CheckMate-227 Regimen Safety Profile

Neal E. Ready, MD, PhD: There was a good overall response rate, the immunotherapy. It was clearly better than we would have thought from single agent PD-1 checkpoint treatment, it was over 30%, which was very respectable. The duration of response was excellent. The duration of response was around 18 months which was very strong. The progression-free survival looked about the same as chemotherapy, which is not surprising for an immunotherapy alone combination. The response rate for the nivo/ipi was good, better than for chemotherapy. The duratioThe safety of the nivo/ipi combination was that it was safe and feasible. So certainly when you give combination immunotherapy you're going to have more side effects then if you give a single PD-1 checkpoint treatment. Originally when nivolumab and ipilimumab was developed, it was developed in melanoma patients and higher doses of ipilimumab were used, a more frequent dosing of ipilimumab was used. And that combination of nivolumab and ipilimumab was not safe or feasible in lung cancer patients. We did a large phase 1 trial called CheckMate-12 and we carefully evaluated the combination of these immunotherapies and determined that if we gave the ipilimumab, 1 mg/kg, every six weeks, that that was safe and feasible in lung cancer patients.

The safety of the nivo/ipi combination was that it was safe and feasible. When you give combination immunotherapy you're going to have more adverse effects then if you give a single PD-1 checkpoint treatment. Originally when nivolumab and ipilimumab was developed, it was developed in melanoma patients and higher doses of ipilimumab were used, a more frequent dosing of ipilimumab was used. And that combination of nivolumab and ipilimumab was not safe or feasible in lung cancer patients. We did a large phase 1 trial called CheckMate-12 and we carefully evaluated the combination of these immunotherapies and determined that if we gave the ipilimumab, 1 mg/kg, every six weeks, that that was safe and feasible in lung cancer patients. And this large randomized phase III trial confirmed that and so did a large phase II trial, CheckMate-568. You'll see about 30% to 40% grade 3 or grade 4 toxicity with a nivolumab and ipilimumab combination, which is more than you'd expect for instance than nivolumab alone. But less than 20% of patients discontinued any component of their treatment due to toxicity, which was a solid result. And there were no significant more deaths, in fact, there were very few deaths and comparable to the chemotherapy arm. While the combination immunotherapy is clearly more toxic than a single immunotherapy, it was safe and feasible and generally comparable to what one might expect for chemotherapy treatment.

Stephen Liu, MD: CheckMate-227 looking at dual checkpoint blockade with nivolumab and ipilimumab is chemotherapy-free, but it’s not toxicity-free. If you look at treatment-related adverse events, 77% incidence, although that’s lower than chemotherapy, which was just over 80%. Grade III to IV adverse events, similar, 33% versus 36%. If you look at treatment-related tox leading to discontinuation of therapy, that occurred about 18% of the time versus 9% with chemotherapy. The toxicity that we see with dual checkpoint blockade tends to be early. In my own practice I’ve been pleasantly surprised. I think a lot of it has to do with ipilimumab dosing. Using CTLA-4 in different cancers is challenging, and the dosing regimens vary from disease to disease. This low-dose approach using ipilimumab at a dose of one milligram per kilogram every six weeks has been much better tolerated than my previous efforts.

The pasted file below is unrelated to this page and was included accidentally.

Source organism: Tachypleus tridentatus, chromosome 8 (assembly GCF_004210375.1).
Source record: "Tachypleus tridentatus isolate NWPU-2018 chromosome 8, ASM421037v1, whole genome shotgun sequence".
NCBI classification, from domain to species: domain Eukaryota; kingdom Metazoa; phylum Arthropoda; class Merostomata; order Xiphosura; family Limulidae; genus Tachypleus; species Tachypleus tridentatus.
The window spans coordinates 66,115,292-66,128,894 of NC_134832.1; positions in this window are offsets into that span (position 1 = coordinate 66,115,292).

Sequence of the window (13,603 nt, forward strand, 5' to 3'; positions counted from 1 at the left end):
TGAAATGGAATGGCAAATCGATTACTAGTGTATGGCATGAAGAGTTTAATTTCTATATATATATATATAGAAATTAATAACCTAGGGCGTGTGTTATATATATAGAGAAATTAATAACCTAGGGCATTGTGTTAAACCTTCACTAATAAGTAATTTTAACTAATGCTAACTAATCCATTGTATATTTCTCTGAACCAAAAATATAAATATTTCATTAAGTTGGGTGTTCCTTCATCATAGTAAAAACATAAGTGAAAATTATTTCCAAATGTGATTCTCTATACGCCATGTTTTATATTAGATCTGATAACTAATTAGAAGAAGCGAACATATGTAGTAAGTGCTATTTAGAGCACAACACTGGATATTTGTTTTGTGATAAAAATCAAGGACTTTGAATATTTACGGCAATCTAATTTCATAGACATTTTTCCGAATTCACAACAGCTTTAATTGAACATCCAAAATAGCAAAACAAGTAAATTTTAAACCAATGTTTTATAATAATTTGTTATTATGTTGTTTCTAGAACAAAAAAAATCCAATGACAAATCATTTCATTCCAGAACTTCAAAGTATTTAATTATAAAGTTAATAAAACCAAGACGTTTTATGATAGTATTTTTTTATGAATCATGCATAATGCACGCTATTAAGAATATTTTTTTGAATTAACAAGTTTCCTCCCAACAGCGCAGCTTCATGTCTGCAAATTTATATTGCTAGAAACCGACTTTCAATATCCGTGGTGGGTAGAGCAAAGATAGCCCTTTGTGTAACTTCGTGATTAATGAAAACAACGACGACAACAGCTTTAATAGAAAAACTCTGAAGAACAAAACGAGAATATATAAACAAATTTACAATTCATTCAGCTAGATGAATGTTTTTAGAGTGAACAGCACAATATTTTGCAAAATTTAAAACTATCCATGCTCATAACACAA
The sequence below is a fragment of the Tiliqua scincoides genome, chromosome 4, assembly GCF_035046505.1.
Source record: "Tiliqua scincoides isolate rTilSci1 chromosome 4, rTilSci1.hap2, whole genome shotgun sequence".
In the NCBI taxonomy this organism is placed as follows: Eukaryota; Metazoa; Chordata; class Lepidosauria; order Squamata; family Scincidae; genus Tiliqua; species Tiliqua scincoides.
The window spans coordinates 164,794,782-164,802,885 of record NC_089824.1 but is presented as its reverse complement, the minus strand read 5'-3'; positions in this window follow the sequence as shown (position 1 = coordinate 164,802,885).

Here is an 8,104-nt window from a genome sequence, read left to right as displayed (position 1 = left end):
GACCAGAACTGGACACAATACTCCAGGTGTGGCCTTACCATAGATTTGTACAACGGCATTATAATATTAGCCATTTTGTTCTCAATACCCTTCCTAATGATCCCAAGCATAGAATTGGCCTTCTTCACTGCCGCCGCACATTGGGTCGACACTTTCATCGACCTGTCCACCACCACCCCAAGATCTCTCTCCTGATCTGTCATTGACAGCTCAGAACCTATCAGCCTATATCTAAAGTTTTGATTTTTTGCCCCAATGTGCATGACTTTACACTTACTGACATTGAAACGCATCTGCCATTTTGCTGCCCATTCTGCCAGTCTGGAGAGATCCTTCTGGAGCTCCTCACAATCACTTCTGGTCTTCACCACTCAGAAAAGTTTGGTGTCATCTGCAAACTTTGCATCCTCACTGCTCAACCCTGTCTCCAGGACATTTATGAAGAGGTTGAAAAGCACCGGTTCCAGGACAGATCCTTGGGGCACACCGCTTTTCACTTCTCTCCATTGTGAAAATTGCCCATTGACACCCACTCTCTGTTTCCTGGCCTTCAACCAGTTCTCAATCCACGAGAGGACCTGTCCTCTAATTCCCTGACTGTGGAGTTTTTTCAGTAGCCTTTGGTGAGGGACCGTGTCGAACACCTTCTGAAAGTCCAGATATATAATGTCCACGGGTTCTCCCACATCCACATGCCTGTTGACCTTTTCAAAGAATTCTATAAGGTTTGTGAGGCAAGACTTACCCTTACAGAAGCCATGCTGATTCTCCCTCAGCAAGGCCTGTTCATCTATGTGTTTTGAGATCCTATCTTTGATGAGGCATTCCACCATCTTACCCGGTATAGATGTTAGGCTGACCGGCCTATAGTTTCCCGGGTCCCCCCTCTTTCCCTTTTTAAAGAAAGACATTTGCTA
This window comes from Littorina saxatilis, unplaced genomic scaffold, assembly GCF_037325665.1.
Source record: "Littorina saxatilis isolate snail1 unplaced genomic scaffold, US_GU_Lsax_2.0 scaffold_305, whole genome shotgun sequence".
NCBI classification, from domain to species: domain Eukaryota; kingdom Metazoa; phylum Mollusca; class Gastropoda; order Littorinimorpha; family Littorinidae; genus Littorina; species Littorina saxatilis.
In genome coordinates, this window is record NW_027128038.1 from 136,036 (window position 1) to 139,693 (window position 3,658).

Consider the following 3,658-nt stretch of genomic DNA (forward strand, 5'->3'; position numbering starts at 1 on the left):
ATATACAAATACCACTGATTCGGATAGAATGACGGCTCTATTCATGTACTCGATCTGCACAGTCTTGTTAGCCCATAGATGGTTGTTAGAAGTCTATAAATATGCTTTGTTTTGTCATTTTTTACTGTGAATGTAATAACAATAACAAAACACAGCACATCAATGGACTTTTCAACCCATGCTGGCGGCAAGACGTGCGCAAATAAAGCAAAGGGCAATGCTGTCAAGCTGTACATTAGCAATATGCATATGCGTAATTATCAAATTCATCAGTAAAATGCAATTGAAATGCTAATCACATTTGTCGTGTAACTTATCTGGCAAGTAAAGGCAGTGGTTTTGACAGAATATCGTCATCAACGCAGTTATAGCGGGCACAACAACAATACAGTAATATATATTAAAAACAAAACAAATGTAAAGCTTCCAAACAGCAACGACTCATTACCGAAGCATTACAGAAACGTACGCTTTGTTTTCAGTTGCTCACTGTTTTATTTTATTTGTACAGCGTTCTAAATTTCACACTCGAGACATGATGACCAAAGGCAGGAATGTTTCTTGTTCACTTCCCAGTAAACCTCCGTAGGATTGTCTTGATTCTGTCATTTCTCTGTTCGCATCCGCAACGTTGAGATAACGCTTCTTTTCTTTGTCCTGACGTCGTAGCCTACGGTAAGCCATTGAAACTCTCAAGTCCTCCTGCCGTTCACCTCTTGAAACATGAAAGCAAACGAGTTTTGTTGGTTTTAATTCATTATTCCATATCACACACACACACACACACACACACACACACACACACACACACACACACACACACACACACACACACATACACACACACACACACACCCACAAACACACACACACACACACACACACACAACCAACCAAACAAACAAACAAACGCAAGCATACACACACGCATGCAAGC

Neal E. Ready, MD, PhD: How the CheckMate 227 nivolumab-ipilimumab regimen fits into a first-line treatment of lung cancer is complex, which is good. We have a lot of good choices in first-line treatment. For tumors that have very high PD-L1s, so 50% or higher, and particularly for ones that are 70%, 80%, 90%, 100%, pembrolizumab alone is an approved therapy, and it can be very effective in that population with minimal toxicity. For patients with non–small cell lung cancer, a chemotherapy doublets with an immunotherapy such as pembrolizumab or atezolizumab were approved, and those are good options. The CheckMate 227 regimen of nivolumab and low-dose ipilimumab will give us an effective chemotherapy-free combination that we can offer to our patients who are not good candidates for chemotherapy, or for patients who for 1 reason or another want to avoid chemotherapy. A lot of people from personal experience or experiences with their families will want to avoid chemotherapy if they can. There may be patients who have particular aversions to nausea or hair loss or some other toxicity that is common with chemotherapy, so they would really prefer to have a chemotherapy-free option. The CheckMate 227 combination provides that, and you feel confident about that for most non–small cell lung cancer patients.

Transcript Edited for Clarity

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